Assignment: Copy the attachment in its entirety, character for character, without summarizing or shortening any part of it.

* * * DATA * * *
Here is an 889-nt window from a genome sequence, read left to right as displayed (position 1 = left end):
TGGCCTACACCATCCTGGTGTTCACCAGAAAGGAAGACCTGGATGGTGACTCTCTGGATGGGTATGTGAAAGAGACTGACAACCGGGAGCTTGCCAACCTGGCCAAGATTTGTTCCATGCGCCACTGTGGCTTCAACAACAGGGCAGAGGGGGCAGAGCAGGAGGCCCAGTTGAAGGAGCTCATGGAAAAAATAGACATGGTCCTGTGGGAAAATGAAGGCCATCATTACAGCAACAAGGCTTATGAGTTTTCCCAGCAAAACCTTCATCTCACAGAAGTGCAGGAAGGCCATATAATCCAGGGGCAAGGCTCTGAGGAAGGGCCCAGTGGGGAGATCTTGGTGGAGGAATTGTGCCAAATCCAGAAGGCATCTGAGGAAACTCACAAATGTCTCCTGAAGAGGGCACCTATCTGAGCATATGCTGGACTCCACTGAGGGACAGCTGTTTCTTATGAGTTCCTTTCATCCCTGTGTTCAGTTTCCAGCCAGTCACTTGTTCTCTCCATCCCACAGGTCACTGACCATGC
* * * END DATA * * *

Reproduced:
Here is an 889-nt window from a genome sequence, read left to right as displayed (position 1 = left end):
TGGCCTACACCATCCTGGTGTTCACCAGAAAGGAAGACCTGGATGGTGACTCTCTGGATGGGTATGTGAAAGAGACTGACAACCGGGAGCTTGCCAACCTGGCCAAGATTTGTTCCATGCGCCACTGTGGCTTCAACAACAGGGCAGAGGGGGCAGAGCAGGAGGCCCAGTTGAAGGAGCTCATGGAAAAAATAGACATGGTCCTGTGGGAAAATGAAGGCCATCATTACAGCAACAAGGCTTATGAGTTTTCCCAGCAAAACCTTCATCTCACAGAAGTGCAGGAAGGCCATATAATCCAGGGGCAAGGCTCTGAGGAAGGGCCCAGTGGGGAGATCTTGGTGGAGGAATTGTGCCAAATCCAGAAGGCATCTGAGGAAACTCACAAATGTCTCCTGAAGAGGGCACCTATCTGAGCATATGCTGGACTCCACTGAGGGACAGCTGTTTCTTATGAGTTCCTTTCATCCCTGTGTTCAGTTTCCAGCCAGTCACTTGTTCTCTCCATCCCACAGGTCACTGACCATGC